This essay is running long, so I’ll table the discussion about Melisandre’s use of illusions and the question of what her true appearance actually is to another day.
Ok, there’s an absolute smorgasbord of historical parallels here, so rather than an extended essay, I’m going to point out a bunch of smaller things.
First, the comet. Astrological phenomena have obsessed many human cultures for a long time, and the Middle Ages was no exception. What’s interestingly different is that almost everyone in Westeros and Essos treats the red comet as a good sign from the heavens, a foretelling of victory, success, and magic entering the world. Whereas in the Western European tradition from the classical era through the medieval era, comets were seen as harbingers of bad luck, signifying war, plague, famine, the death of kings and the coming of the apocalypse. Famously, in 1066, Halley’s Comet was seen in the skies above England before the death of King Harold Godwinson and the Norman Conquest, prompting the chronicler Eilmer of Malmsbury to denounce the comet as “you source of tears to many mothers…brandishing the downfall of my country.”
Second, the topic of religious competition. While we tend to think of Medieval Europe as pretty monolithicly Christian and Catholic to boot, that’s really something confined to specific places and times within the Middle Ages and religious evangelism was not just a religious matter but of great geopolitical importance, ever since the Gothic missionary Ulfilas converted his Germanic countrymen to the Arian version of Christianity at the same time that the Roman Empire had declared Arianism heretical. For example, the Bulgarian conversion to Christianity in the 9th century CE was critically important for shoring up the eastern flank of “Christendom” as a cultural entity, but also in propping up the Byzantine Empire and checking the influence of the Pope vis-a-vis the Patriarch of Constantinople for several hundred years. Likewise, the conversion of the Saxons to Christianity was a major accomplishment of Charlesmagne’s reign and had the effect of making the Saxons a buffer versus the Orthodox Slavs in the east and the pagan Vikings in the North. On the other side, the conversion of the Mongol Khanates to Islam in the 13th century had a huge effect on geopolitics, helping to allow the Ottoman Empire to be founded and expand (with the significant exception of Tamurlane, the “sword of Islam”).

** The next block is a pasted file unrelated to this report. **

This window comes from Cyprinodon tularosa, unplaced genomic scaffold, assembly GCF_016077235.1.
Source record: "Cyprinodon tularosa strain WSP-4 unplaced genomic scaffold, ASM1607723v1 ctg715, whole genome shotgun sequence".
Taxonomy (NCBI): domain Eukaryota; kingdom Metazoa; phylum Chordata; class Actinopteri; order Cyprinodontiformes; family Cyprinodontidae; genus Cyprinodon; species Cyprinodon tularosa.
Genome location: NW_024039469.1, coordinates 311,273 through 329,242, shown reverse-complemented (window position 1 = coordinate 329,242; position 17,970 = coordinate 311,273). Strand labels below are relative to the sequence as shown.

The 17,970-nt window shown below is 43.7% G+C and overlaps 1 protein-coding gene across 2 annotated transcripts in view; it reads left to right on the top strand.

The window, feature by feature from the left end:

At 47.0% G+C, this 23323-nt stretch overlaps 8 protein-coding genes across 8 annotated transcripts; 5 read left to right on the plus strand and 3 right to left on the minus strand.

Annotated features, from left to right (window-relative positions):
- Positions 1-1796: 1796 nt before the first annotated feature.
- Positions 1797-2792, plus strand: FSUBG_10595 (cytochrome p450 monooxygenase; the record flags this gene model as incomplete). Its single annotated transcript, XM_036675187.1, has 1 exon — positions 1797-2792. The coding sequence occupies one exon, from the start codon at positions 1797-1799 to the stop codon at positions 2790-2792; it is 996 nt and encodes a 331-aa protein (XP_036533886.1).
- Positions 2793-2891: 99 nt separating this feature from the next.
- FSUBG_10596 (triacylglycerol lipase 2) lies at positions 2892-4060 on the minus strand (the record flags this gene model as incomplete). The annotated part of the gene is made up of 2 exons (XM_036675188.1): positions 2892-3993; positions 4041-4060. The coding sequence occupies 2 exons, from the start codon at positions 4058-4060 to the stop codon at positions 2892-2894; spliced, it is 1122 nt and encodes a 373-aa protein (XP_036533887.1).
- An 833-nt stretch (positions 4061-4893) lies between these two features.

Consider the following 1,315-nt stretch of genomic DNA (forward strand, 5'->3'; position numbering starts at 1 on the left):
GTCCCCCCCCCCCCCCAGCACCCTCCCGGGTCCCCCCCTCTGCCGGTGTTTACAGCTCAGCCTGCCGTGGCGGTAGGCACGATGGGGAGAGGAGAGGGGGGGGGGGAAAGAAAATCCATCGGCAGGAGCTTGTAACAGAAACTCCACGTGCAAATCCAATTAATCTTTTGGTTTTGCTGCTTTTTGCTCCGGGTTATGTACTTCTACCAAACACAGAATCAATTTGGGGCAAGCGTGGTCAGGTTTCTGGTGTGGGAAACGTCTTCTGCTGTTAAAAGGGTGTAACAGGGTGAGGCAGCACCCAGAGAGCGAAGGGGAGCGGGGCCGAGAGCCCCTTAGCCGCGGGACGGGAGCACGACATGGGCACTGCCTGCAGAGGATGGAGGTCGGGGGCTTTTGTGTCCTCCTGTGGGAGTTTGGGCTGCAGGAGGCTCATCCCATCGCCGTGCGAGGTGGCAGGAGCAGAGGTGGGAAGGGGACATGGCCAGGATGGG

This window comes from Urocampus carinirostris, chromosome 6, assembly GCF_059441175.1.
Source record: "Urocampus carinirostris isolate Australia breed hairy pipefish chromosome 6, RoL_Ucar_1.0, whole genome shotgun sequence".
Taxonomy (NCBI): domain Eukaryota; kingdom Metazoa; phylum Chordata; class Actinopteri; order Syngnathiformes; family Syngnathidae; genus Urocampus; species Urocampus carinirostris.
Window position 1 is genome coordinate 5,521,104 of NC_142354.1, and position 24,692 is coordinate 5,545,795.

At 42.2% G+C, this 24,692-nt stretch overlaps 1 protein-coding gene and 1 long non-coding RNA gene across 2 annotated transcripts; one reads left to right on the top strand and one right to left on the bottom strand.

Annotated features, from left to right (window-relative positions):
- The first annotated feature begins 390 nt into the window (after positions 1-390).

Third, let me start with some historical parallels on Stannis Baratheon. Initially, when I did my appearances on Sky and Gamer Garage, I made the comparison to Ho Chi Minh and George Washington circa Valley Forge, focusing on Stannis’ absolute determination and willingness to endure hardships and mass casualties on behalf of his rather revolutionary beliefs. Since then I’ve only found more parallels – as I’ve suggested in my Madness of Thrones series, Stannis’ combination of dourness and military ability makes him a close fit to Oliver Cromwell, whereas his family relationships make him a good parallel with Richard III (and Renly himself is a good fit for the charismatic but ultimately rotten George of Clarence).
Fourth, a note about sieges. Castle sieges only became prominent starting in the 11th century CE, before which sieges of walled towns were far more common. They also tended to be last months rather than a year plus, in part because feudal obligations to serve tended to last around 40 days, which meant that long-term sieges were incredibly expensive to pull off since you now had to pay your men to stick around. Moreover, until the late 15th century when the use of cannons spread, defense usually beat offense when it came to a siege, so that sieges often were either quick affairs ended by a surprise assault or subterfuge or long, inconclusive affairs where both sides were trying desperately to outrun the problem of supply.